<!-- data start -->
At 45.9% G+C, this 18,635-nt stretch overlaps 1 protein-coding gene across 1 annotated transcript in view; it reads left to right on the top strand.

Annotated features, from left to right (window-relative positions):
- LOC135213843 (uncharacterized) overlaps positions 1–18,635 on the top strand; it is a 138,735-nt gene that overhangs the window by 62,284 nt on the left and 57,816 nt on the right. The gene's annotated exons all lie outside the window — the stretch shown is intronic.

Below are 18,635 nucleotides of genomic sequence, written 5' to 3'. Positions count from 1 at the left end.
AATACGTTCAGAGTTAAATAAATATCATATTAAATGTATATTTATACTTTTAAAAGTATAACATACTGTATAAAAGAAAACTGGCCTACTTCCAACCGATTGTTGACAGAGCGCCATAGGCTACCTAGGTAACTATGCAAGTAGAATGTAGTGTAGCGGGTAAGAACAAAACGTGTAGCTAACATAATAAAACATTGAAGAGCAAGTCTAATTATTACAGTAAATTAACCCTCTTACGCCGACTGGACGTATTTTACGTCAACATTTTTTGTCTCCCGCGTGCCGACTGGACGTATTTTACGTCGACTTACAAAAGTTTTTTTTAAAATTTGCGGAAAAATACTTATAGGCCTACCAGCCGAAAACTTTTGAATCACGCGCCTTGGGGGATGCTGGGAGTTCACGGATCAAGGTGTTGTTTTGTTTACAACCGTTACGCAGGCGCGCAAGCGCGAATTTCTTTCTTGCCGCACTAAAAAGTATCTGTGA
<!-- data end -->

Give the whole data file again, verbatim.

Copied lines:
At 45.9% G+C, this 18,635-nt stretch overlaps 1 protein-coding gene across 1 annotated transcript in view; it reads left to right on the top strand.

Annotated features, from left to right (window-relative positions):
- LOC135213843 (uncharacterized) overlaps positions 1–18,635 on the top strand; it is a 138,735-nt gene that overhangs the window by 62,284 nt on the left and 57,816 nt on the right. The gene's annotated exons all lie outside the window — the stretch shown is intronic.

Below are 18,635 nucleotides of genomic sequence, written 5' to 3'. Positions count from 1 at the left end.
AATACGTTCAGAGTTAAATAAATATCATATTAAATGTATATTTATACTTTTAAAAGTATAACATACTGTATAAAAGAAAACTGGCCTACTTCCAACCGATTGTTGACAGAGCGCCATAGGCTACCTAGGTAACTATGCAAGTAGAATGTAGTGTAGCGGGTAAGAACAAAACGTGTAGCTAACATAATAAAACATTGAAGAGCAAGTCTAATTATTACAGTAAATTAACCCTCTTACGCCGACTGGACGTATTTTACGTCAACATTTTTTGTCTCCCGCGTGCCGACTGGACGTATTTTACGTCGACTTACAAAAGTTTTTTTTAAAATTTGCGGAAAAATACTTATAGGCCTACCAGCCGAAAACTTTTGAATCACGCGCCTTGGGGGATGCTGGGAGTTCACGGATCAAGGTGTTGTTTTGTTTACAACCGTTACGCAGGCGCGCAAGCGCGAATTTCTTTCTTGCCGCACTAAAAAGTATCTGTGA